• Smarten Up

    For as long as I can remember, my parents had drilled into me the importance of education, whether self-taught or through institutionalized learning. They were always encouraging me to learn in one form or another.

    And like any child with a deep-seated thirst for knowledge I subjected every adult within range to a never-ending barrage of questions (still guilty of this today, I'm afraid). I was like a speeding freight train on the tracks to Knowledgeville.

    It's hard (but not impossible) to teach a child who doesn't want to learn, but what do you do when you have a child with an unquenchable thirst for knowledge and the ability to absorb it, but not the funds to support it? You watch that train hit a brick wall, is what.

    My parents were far from well off, and even though they both worked exhaustively, we were always struggling to make ends meet. What they lacked in financial resources, however, they made up for in their commitment to providing a solid foundation for expanding their children's minds.

    My personal edification included a vast array of resources that I didn't fully appreciate as much as I do today:

    • Flash cards (for spelling), puzzles in various forms, musical instruments, etc.
    • Personal accounts of important life lessons learned, providing a one-on-one opportunity for discussion on important topics
    • Various resource books (i.e. dictionary, encyclopedias, atlas) were kept in and around our abode and were supplemented with regular trips to the library
    • I was often encouraged to sit and talk with people from other walks of life to hear and learn from their life stories. On one occasion, it was a homeless man on the bus who wanted to impart some of his knowledge to me. I was about 5 at the time. It had a profound impact on who I am today.
    • As a family unit we were always participating in physical activities, i.e. walking, hiking in the woods, camping, fishing, etc. The exercise was not only beneficial to our bodies, but also our minds, on more than one level.
    • I never ran out of leisure reading material. Ever.

    I could go on, but suffice it to say, where there is a will, there is usually a way. Or at least I'd like to think so.

    Growing up in the 60's and 70's in a diverse multicultural community gave me a unique perspective on the difference education has made in the lives of people who would otherwise be denied it. It seems that no matter where we came from, we were united by common goals and values, and in particular, a desire for a better future for our children. Race, colour, religion didn't matter.

    But like many struggling families, my parents were unable to accommodate the expense of post-secondary education. To make matters worse, our family broke up just as I was entering high school. After high school, I hit the aforementioned brick wall.

    Nearly 2 years later, as a young woman in the early 80's living on my own, I did my best to bear the brunt of financial responsibility for my college education. But I couldn't reconcile the tuition, while attending school on a full-time basis and working near full-time hours. I had to drop out shortly before achieving my diploma. I'm not complaining. Things are as they are, and I was blessed with a strong foundation of knowledge and the ability to learn from every life situation. I did the best I could.

    But I've always had this fire in my belly about education and the positive impact it could have on society in general. After all, it's hard to imagine a world where we wouldn't benefit as a nation of people taught to think for ourselves.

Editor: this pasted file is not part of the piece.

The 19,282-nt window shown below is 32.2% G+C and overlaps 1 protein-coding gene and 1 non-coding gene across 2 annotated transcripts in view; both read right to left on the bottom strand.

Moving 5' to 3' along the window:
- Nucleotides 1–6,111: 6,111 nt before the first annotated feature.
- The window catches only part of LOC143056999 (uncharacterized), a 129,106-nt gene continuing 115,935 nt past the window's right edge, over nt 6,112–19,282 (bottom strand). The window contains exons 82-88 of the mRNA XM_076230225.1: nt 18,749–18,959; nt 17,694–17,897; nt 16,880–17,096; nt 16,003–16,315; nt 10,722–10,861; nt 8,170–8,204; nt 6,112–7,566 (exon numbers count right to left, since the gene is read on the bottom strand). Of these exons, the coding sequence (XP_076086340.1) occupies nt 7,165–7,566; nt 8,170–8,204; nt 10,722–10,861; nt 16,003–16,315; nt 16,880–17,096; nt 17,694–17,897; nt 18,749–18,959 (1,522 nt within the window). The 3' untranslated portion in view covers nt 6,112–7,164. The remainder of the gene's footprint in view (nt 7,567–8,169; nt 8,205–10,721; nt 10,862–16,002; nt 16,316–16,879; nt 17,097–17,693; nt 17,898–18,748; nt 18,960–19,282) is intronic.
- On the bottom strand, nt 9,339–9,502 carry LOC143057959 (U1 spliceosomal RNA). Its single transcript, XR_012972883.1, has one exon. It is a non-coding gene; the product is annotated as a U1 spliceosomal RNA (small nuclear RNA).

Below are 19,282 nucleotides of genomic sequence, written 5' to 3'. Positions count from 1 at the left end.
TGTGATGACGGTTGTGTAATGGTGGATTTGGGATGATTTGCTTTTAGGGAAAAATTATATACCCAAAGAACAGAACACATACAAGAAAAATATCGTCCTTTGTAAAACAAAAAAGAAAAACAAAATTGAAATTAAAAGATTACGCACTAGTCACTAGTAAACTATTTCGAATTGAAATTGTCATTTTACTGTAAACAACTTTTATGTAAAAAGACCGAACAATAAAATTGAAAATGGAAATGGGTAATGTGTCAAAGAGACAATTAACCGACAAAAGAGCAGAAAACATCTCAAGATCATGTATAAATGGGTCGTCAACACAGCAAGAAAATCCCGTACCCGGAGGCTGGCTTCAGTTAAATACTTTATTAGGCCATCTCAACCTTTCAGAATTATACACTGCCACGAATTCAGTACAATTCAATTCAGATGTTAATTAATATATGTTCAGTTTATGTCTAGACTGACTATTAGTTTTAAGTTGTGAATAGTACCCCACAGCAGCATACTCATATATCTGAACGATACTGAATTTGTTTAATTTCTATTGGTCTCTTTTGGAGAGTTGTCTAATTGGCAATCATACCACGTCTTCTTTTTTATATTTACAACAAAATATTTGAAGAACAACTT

I can only imagine how much better things would be if we weren't judged based on how much money we made or the job we did, but rather by our core values and common goals. If every one of us strove to lift one another up and didn't worry about suppressing others for financial gain or some false illusion of superiority based on race, religion, or whatever other reason we find to hate one other, we could then focus on exploration and achieving the next step of our evolution.

    As an example of what the world would be like today if certain people were denied education, consider, for a moment, Ralph J. Bunche. This extraordinary individual has participated in and/or influenced such major world-changing events and organizations in his capacity as mediator for peace in Palestine, contributing to the formation and administration of the United Nations, was considered instrumental in the creation and adoption of the UN Declaration of Human Rights. In addition to the many Honors bestowed upon him throughout his lifetime, he received the Nobel Peace Prize in 1950 for his mediation in Palestine and was awarded the Medal of Freedom in 1963 by John F. Kennedy.

    "And so class will some day supplant race in world affairs. Race war will then be merely a side-show to the gigantic class war which will be waged in the big tent we call the world."
    ~ Ralph Bunche
    Excerpt from a pamphlet entitled "A World View of Race"
    written during the Great Depression (1936)

    If education continues to be a privilege afforded only to those deemed worthy by financial status, what kind of message are we sending to our potential champions of the future? That they shouldn't overshoot their means with lofty aspirations of higher education?

    Everyone should be given the opportunity to soar to new heights -- to explore their potential -- without the tether of financial restraints. This needs to start at home, eventually cascading across the globe. And it needs to start now. Other countries have recognized the merit of free education and have already implemented successful measures to ensure its success.

    What will it take for the rest of the world (including Canada) to get onboard?

    Ralph Bunche ~ https://en.wikipedia.org/wiki/Ralph_Bunche
    Free Education ~ https://en.wikipedia.org/wiki/Free_education